Sure, I'd said. It's licensed fiction. It's genre-defining licensed fiction. Everyone knows Drizzt, the Drow outcast. And...moreI couldn't get through this.
Sure, I'd said. It's licensed fiction. It's genre-defining licensed fiction. Everyone knows Drizzt, the Drow outcast. And R.A. Salvatore came across well in an podcast I'd listened to.
Give it a Rey. How bad could it be?
Let us start with the opening. Not the obligatory fantasy cold open, although there is one for all the good it does (you're supposed to hint at deeper dealings in this sort of prologue, mysterious happenings and dark portents. Don't blurt out This Is The Demon King, He Wants The Evil McGuffin).
No, this is an actiony book of daring do. So move on to... Drizzt's journal? In which he spells out what he thinks of the other characters in the book?
No, no, no. You don't do this. Show us through interaction. Don't have him say what The Halfling and The Dwarf and The Woman are like. Yes, by the way. The Woman. I got a third of the way through the book, and there was one which wasn't a generic "wench" for the villain. Cattie-Brie is on camera once, flirt-mocking The Barbarian. I want strong characters of both sexes in fiction, and from what I saw of her this probably means less Cattie-Brie.
There are things that can be told, rather than shown. But it should never be as fundamental as the characters interacting with each other. This is a severe problem, and probably the reason I gave up on this, as well as The Sword of Shannara: exposition is hard sometimes, and sometimes you just have a character recite the history of the world to another because it would feel awkward to have it all come from the narration. But never, never, never narrate characterization and relationships between primary characters, since that is what your fucking book ought to be built on.
Ok, back to the main-thread.so we've gotten through the prologue, and what I guess is a sorta epigraph. At last we are coming to Chapter One, and the protagonist of our novel: Akar Kessel.
A point I read in, of all things, Orson Scott Card: Start with your lead. If you begin a novel with a scene between a cabbie and their fare, it had better be about the cabbie and the fare, because the reader is going to assume it is. So if you're going to open the story with an incompetent wizard who is tricked into killing his master, it ought to be the story of that wizard. Not as the bumbling sidekick, not as the villain's catspaw. Main. Character. We could get everything we need out of Akar Kessel in one scene in chapter three, without all the other wizards who go north to kill one of their number then go back south, without doing anything except taking up space.
Now, at last, we come to chapter two, and we finally meet Drizzt, our hero. Almost being killed by two random yeti. Because it can be as epic as you want, with barbarian hordes and giant crystal cities in the snow, but apparently you still need to roll on the wandering monster table.
There are other sins here: facts are repeated when the audience understood them the first time; the narration in this is also pretty bad, a seemingly traditional, limited third person, that switches within sections, possibly even sentences, like a body-hopping psychic monster; a magic warhammer is made with a mithril head, even though mithril is basically iron strong and aluminum weight and why would you want a warhammer with a smaller mass?!? And the fact that Ten Towns is apparently a group of communities that number perhaps five thousand, that can only farm for a small harvest and make all their money exporting scrimshaw, is a miracle of economics.
Look. There clearly is a market for this thing, given how successful Salvatore has been. Just because I couldn't get through this doesn't mean you won't find some good in it.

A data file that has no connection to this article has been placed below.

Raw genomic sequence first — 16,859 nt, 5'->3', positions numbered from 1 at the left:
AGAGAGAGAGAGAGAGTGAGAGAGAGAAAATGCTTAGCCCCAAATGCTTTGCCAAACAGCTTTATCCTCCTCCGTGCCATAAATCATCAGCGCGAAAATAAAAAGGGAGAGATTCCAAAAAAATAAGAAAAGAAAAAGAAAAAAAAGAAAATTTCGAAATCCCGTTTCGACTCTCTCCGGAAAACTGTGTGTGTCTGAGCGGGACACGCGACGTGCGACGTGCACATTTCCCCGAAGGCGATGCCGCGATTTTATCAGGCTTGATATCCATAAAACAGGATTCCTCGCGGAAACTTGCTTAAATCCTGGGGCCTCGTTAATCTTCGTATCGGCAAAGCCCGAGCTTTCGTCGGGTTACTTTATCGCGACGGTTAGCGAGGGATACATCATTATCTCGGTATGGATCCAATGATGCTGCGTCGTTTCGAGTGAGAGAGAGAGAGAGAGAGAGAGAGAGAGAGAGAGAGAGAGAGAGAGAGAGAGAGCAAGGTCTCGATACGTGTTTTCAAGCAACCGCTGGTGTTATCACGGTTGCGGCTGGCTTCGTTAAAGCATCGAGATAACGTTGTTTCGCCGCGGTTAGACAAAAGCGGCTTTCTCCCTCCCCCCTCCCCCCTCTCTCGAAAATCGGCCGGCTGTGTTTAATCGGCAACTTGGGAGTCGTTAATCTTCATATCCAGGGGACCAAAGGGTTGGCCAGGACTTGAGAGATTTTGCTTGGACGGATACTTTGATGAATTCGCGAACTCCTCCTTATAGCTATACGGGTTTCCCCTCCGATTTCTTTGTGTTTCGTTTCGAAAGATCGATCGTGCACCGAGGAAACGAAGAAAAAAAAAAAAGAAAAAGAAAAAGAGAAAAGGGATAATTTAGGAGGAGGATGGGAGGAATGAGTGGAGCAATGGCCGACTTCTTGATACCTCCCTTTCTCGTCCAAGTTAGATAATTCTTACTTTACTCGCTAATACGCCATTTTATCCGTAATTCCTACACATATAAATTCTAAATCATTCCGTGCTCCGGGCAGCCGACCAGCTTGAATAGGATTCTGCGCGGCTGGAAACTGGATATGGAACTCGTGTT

But I'll be damned if I can see it.
I've had two write this three times. Thanks, GoodReads. This probably shows how much I wanted to get this out on e-paper.(less)
So, you've read the Dresden Files, and ate them up: the strong voice, the clever plotting, the careful blend of action, humor, world building, and jus...moreSo, you've read the Dresden Files, and ate them up: the strong voice, the clever plotting, the careful blend of action, humor, world building, and just a hint of pathos. And you want more. What else have you been up to, mister Butcher? So you pick up Furies of Calderon, the first of the Codex Alera, and... Well, it's not *bad*. The thing is, the things that make the Dresden Files such a compulsion are almost wholly lacking here, while the things one hoped would be added... aren't. The voice of Harry Dresden, snarky, knowing, transporting you into the world? Gone, replaced by the conventional third person limited rotation, Tavi's voice more or less indistinct from Amara's. The plot lacks the smooth unfolding structure that Dresden's mystery framework allows for. Instead, we get what feels like a main character who more or less blunders through the narrative, taking initiative in small ways but saving the day somewhat haphazardly; while the epigraph makes unintended consequence the theme, we don't want a character who relies on coincidence and other people telling him what to do as much as is found here. Oh, and then there is the Kord sub-plot, a sequence that starts out feeling like an attempt to be Dark and Edgy like George R R Martin and ends up feeling more like that bit in 24 where a character spends a couple episodes being menaced by a cougar since they need to be doing something in the episode. Finally, we come to the world. Fantasy is ultimately about building a world. Dresden's Chicago is... well, it's Chicago, with layers of the wyrd underneath. It works in part because we know what to expect with Chicago, and the city is more or less functioning normally at the time. We don't know what Alera is like at the start, and Butcher is so quick to get to the plot that we don't really get to know it. Look. The book is fine. I may be making a bigger deal about flaws because I expected more. It's still entirely possible that I'll pick up the second book, which I'm sure will be an improvement; Jim Butcher does seem to get better as he builds momentum. But this first look into the furies signified little to nothing.(less)